Thursday, March 8, 2007

It's All My Fault

Just in case you thought the far right had some sort of emotional break in the actual aftermath of 9/11, when Pat Robertson and Jerry Falwell told their 700 club TV audience on 9/13/2001 that the terrorist attacks were the fault of feminists, homosexuals, environmentalists, and the ACLU (no, I'm so not kidding), here we have Dinesh D'Souza - the Rishwain Fellow at the Hoover Institution - some 5 1/2 years later - surely enough time to regain lucidity - publishing a book called: "The Enemy At Home: The Cultural Left and Its Responsibility for 9/11." The title says it all. A follow up article appeared in the national press, courtesy of USA TODAY, on January 23, 2007. Maybe you saw it. D'Souza wrote there that the real "issue" Radical Islam has with America isn't capitalism, science, or even religion. The issue is "that we are a decadent, immoral society that is projecting its culture and values throughout the world and threatening their faith." How should the Bush administration respond, D'Souza asks. The answer, our author says, is that "The best way for America to refute the radical Muslim allegaton that we are an immoral, pagan society is for the Bush administration to show the rest of the world the face of traditional America...[Bush] should not hesitate to speak out against American cultural exports that are shameless and corrupting. And American should promote traditional family values, not feminisim and homosexual rights, in international forums like the United Nations." D'Souza concludes his article by saying: "If traditional Muslims realized that there are millions of Americans who go to church, take care of their families and live by traditional values, they would be less likely to view us or our leaders as the Great Satan, and fewer of them will be tempted to join the camp of the Islamic radicals. Improving our moral reputation is not just a way to look better, it may also be the best long-term strategy to make our country safer." I think this author - this book - and this paranoid perspective - is dangerous. That's why, counter-intuitively, I want you to go buy this book. Buy it and give it to one your friends who has his head in the sand. You know the one: He thinks it doesn't really matter who gets elected president. Or he thinks that our "national security" is more important than safeguarding human rights, not just here but everywhere. Or he thinks it's "just a matter of time" before we have equal rights for all Americans. Maybe you need to buy more than one copy. I'm thinking about buying one for all of my friends who think the biggest issue facing gay and lesbian people is that they can't be ordained. We have an enemy living right here in our midst. Just like the man says. This "enemy" is pointing at me (and maybe at you) and blaming us for the way the rest of the world looks at us - and hates us. And here I thought it was because of the way we keep invading their countries and killing their people and sucking up their natural resources and eating way more than our share of the world's food. Silly me.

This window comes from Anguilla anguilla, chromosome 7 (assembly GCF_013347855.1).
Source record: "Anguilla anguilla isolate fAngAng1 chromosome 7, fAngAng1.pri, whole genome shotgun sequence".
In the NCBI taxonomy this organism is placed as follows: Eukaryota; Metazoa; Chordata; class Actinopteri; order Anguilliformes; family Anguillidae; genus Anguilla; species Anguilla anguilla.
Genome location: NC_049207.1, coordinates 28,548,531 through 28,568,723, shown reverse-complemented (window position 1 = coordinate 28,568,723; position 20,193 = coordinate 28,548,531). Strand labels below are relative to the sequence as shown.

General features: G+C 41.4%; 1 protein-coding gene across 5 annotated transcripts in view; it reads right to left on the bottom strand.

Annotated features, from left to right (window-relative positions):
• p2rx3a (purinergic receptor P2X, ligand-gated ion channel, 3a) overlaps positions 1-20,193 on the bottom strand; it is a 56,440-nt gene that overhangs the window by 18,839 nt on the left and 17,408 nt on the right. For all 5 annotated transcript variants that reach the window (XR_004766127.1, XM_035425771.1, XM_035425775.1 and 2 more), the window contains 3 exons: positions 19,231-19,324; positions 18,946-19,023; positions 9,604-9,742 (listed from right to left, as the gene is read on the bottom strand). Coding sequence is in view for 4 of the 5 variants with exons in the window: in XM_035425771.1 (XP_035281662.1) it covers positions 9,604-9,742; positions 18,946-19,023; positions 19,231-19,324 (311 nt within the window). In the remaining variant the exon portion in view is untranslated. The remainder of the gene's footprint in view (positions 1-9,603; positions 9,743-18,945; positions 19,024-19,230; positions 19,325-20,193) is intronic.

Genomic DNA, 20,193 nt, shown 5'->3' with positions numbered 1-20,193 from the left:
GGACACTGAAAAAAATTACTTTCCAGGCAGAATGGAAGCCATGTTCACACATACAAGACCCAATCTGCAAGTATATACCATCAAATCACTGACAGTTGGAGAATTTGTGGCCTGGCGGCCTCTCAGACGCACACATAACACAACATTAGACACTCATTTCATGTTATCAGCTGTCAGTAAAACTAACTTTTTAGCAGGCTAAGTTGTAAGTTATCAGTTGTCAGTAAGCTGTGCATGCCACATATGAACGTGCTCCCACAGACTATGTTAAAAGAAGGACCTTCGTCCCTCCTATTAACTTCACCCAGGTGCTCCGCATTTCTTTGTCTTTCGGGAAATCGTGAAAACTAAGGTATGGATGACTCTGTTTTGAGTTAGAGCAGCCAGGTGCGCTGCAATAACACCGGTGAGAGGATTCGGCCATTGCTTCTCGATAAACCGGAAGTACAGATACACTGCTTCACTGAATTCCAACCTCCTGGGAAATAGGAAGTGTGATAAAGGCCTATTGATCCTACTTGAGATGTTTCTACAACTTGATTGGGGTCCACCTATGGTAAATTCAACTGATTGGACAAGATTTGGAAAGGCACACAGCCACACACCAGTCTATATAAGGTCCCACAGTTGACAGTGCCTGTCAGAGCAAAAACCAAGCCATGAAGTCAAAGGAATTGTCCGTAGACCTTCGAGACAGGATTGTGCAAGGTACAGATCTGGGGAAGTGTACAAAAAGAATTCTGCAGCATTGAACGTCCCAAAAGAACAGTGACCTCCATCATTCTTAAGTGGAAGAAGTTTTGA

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The Bottom Line

For you were called to freedom, brothers and sisters; only do not use your freedom as an opportunity for self-indulgence, but through love becomes slaves to one another. For the whole law is summed up in a single commandment, "You shall love your neighbor as yourself." - Galatians 5:13-14